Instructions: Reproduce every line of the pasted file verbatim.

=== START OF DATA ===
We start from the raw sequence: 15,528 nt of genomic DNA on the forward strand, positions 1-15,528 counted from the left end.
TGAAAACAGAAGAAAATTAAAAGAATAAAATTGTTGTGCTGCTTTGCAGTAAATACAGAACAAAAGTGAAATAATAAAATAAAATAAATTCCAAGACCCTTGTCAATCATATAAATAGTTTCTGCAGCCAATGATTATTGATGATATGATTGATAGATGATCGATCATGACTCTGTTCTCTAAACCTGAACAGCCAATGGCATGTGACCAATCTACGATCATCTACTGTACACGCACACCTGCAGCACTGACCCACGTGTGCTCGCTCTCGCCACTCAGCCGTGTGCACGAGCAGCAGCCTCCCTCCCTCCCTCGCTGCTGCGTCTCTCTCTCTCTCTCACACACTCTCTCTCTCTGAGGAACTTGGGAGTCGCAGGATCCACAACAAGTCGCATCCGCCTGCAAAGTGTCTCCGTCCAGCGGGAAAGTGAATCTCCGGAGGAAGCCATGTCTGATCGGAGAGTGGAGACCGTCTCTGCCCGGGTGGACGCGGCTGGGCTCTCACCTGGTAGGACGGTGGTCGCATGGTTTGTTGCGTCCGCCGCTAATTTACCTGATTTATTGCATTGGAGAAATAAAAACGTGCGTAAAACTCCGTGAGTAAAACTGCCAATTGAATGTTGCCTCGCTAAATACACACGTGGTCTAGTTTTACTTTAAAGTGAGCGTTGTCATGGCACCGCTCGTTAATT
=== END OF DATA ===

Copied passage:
We start from the raw sequence: 15,528 nt of genomic DNA on the forward strand, positions 1-15,528 counted from the left end.
TGAAAACAGAAGAAAATTAAAAGAATAAAATTGTTGTGCTGCTTTGCAGTAAATACAGAACAAAAGTGAAATAATAAAATAAAATAAATTCCAAGACCCTTGTCAATCATATAAATAGTTTCTGCAGCCAATGATTATTGATGATATGATTGATAGATGATCGATCATGACTCTGTTCTCTAAACCTGAACAGCCAATGGCATGTGACCAATCTACGATCATCTACTGTACACGCACACCTGCAGCACTGACCCACGTGTGCTCGCTCTCGCCACTCAGCCGTGTGCACGAGCAGCAGCCTCCCTCCCTCCCTCGCTGCTGCGTCTCTCTCTCTCTCTCACACACTCTCTCTCTCTGAGGAACTTGGGAGTCGCAGGATCCACAACAAGTCGCATCCGCCTGCAAAGTGTCTCCGTCCAGCGGGAAAGTGAATCTCCGGAGGAAGCCATGTCTGATCGGAGAGTGGAGACCGTCTCTGCCCGGGTGGACGCGGCTGGGCTCTCACCTGGTAGGACGGTGGTCGCATGGTTTGTTGCGTCCGCCGCTAATTTACCTGATTTATTGCATTGGAGAAATAAAAACGTGCGTAAAACTCCGTGAGTAAAACTGCCAATTGAATGTTGCCTCGCTAAATACACACGTGGTCTAGTTTTACTTTAAAGTGAGCGTTGTCATGGCACCGCTCGTTAATT